Who decides what is a “serious” religion? In the US, the law treats Scientology as a religion like any other; in Germany, Scientology is outlawed as a dangerous sect. (A German Scientologist was actually given asylum in the US on the grounds of religious persecution.) Is the qualification being around a long time and having a lot of supporters? In that case, Christianity certainly did not qualify in the first century CE. Or is it simply having the power to compel people to take you seriously?

The qualification clearly cannot be some standard of generally agreed reasonableness. For faith is, by definition, not subordinated to reason. Theologians of many religions argue that reason can support and accompany faith, but that’s a different matter. Moreover, some central claims of established religions plainly contradict each other.

And what about atheists? Don’t their claims have a right to equal protection? Indeed they do, says Britain’s Public Order Act, which defines a “religious group” as a “group of persons defined by reference to religious belief or a lack of religious belief”. So being irreligious makes me…religious. Historians also point out that adherence to several religions is established not by belief but by ritual observance. You can be a Jew, in the religious sense, without believing in God.

These are not frivolous objections, or an attempt to “reduce to the absurd”. So wide and fluid are the boundaries of what may be construed as religion, so important to human lives are the questions it raises, that any attempt to impose such limits will end up severely restricting what knowledge we can pursue (see P5), what differences we can speak openly about (see P4) and what public policy options we can debate freely through open, diverse media (see P3).

The UN’s Human Rights Committee agrees. Its authoritative interpretation of Article 19 of the International Covenant on Civil and Political Rights states that, “Prohibitions of displays of lack of respect for a religion or other belief system, including blasphemy laws, are incompatible with the Covenant.” Such displays must not, however, violate Article 20′s ban on, “Any advocacy of national, racial or religious hatred that constitutes incitement to discrimination, hostility or violence.” This still leaves a wide margin for interpretation, but the criterion is not disrespect for (or “defamation of”) any religion as such.

Yet, as has been stressed throughout these introductions, saying that it should not be banned by law is only half the story. That does not mean we should in fact choose to say whatever we like, as offensively as we like, about something so important to other women and men. Principle 7 draws on a useful distinction made by the philosopher Stephen Darwall between two kinds of respect. When we say, unequivocally and unconditionally, that, “We respect the believer”, we mean what Darwall calls “recognition respect”. When we say, “but not necessarily the content of the belief” we mean what Darwall calls “appraisal respect”.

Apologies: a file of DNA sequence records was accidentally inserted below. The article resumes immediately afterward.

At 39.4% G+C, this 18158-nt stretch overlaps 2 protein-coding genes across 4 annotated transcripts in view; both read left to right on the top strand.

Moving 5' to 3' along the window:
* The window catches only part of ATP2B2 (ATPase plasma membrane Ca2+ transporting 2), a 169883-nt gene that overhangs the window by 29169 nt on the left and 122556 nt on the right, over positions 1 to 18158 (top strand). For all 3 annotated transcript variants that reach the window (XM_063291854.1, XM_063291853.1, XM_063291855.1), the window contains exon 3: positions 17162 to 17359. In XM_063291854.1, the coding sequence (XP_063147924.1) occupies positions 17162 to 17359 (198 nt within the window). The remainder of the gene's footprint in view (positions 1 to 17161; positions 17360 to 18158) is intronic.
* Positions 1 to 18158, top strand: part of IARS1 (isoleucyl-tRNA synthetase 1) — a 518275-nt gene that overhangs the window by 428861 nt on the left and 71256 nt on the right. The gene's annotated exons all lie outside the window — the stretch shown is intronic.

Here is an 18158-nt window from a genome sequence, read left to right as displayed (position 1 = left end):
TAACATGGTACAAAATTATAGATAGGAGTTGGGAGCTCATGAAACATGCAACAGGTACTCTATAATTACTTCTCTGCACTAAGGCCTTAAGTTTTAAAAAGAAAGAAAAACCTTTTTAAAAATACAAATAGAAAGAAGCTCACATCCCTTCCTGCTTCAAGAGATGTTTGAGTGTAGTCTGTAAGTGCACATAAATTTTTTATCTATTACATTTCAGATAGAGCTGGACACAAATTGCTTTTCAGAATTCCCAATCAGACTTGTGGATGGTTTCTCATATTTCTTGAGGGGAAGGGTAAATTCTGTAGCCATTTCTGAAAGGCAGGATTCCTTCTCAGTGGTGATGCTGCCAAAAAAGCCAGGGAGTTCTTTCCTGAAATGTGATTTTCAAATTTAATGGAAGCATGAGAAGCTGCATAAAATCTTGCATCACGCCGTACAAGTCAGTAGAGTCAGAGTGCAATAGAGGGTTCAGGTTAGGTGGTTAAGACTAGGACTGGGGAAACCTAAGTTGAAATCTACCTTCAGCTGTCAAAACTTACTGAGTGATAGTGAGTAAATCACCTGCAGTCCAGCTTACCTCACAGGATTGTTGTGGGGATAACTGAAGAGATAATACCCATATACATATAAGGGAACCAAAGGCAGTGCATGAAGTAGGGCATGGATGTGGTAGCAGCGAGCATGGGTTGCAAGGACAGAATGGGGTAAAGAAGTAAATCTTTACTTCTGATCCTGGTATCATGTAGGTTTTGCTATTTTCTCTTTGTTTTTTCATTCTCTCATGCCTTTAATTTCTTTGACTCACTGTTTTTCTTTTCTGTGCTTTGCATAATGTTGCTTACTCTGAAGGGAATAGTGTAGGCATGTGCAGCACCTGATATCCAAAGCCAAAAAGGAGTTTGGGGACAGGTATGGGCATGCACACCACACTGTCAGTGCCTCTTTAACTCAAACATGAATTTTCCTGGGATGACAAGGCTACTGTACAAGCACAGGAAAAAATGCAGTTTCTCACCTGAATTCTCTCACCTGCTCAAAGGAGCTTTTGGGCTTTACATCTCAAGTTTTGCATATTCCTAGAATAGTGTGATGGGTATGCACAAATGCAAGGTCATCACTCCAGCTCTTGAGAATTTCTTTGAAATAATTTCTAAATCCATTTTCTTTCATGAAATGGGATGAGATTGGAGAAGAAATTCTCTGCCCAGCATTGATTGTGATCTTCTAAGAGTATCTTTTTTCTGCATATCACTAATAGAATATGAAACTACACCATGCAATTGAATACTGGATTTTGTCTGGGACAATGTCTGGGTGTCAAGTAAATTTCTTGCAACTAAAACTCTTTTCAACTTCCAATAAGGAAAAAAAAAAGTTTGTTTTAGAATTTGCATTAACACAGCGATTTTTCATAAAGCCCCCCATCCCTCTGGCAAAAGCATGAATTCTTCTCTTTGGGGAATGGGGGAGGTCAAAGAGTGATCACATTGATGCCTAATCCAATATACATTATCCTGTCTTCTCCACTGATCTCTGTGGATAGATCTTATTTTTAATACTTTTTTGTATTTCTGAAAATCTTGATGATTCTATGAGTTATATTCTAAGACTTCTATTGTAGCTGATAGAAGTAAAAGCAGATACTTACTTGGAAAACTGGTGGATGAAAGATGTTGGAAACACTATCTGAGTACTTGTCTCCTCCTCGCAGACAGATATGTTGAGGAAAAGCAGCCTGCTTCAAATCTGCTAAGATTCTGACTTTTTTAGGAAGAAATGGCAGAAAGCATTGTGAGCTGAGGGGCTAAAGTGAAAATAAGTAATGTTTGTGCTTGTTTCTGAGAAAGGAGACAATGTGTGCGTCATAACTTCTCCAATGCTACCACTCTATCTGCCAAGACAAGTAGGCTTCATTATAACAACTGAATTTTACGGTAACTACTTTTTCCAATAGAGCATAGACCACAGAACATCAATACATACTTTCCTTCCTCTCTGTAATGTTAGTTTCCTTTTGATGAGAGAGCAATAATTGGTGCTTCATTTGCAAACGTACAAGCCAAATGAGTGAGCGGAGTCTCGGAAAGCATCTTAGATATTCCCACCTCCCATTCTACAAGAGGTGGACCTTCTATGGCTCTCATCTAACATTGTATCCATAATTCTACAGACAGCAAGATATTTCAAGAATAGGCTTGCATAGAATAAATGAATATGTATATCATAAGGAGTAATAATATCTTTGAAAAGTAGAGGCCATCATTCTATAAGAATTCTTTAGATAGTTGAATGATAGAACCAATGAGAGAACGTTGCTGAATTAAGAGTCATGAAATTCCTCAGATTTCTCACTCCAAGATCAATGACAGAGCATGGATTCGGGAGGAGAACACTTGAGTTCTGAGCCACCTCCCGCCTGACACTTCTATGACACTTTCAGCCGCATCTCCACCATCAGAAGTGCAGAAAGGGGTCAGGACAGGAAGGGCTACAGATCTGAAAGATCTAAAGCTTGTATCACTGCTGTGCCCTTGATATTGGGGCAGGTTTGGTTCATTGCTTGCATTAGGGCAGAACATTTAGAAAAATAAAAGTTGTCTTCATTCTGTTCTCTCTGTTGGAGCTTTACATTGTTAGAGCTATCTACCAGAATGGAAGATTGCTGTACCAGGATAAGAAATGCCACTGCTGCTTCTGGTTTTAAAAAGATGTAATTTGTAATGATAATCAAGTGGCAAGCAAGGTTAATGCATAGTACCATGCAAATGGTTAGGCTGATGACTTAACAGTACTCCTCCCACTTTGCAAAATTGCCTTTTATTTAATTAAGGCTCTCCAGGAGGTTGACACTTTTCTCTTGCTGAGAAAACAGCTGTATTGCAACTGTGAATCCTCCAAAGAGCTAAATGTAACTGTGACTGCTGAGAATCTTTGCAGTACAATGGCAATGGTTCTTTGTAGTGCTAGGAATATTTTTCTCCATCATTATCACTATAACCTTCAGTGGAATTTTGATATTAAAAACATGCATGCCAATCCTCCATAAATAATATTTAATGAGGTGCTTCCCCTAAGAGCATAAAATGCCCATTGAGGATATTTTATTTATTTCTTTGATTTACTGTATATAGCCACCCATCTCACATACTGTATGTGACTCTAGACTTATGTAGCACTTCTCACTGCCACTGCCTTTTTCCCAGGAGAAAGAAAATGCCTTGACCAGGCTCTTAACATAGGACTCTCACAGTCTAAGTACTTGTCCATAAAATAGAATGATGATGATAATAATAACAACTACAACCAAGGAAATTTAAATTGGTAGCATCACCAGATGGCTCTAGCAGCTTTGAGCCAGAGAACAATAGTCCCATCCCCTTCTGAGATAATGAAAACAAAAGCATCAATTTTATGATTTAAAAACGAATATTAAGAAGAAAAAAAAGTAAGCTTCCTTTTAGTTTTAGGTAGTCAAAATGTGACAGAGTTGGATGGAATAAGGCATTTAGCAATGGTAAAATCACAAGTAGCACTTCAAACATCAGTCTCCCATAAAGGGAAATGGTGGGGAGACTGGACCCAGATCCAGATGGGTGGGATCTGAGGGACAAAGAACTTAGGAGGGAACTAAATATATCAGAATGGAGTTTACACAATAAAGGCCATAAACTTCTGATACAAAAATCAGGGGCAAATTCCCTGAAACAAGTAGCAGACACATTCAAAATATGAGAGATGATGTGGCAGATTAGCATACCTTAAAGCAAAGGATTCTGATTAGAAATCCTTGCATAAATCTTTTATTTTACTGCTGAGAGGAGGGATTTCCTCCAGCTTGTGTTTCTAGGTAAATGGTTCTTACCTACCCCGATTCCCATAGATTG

So the first part of this draft principle means: I recognise that, even if you believe something that I regard as dangerous nonsense, and wish to persuade you not to believe, you have the same basic humanity, the same inherent dignity, the same inalienable, universal rights as me. Your human and civil rights, your equality before the law, the respect owed you simply as a member of the human race; none should be reduced one jot or tittle on this account.

It clearly also embraces the core freedom of religion, which Article 18 of the Covenant defines as the freedom to have or adopt a religion or belief of your choice, and to manifest it “in worship, observance, practice and teachings” either individually or in community with others, in public or in private.

This unequivocal respect for the believer may also (though need not) include an empirical recognition that most, if not all, human beings do hold some beliefs not susceptible to scientific verification. Evidence from cognitive and neuroscientific studies suggests that a religious component may be “hardwired” in the human mind. I have heard the scientific atheist Richard Dawkins acknowledge that religious belief may, in the past, have been an evolutionary advantage.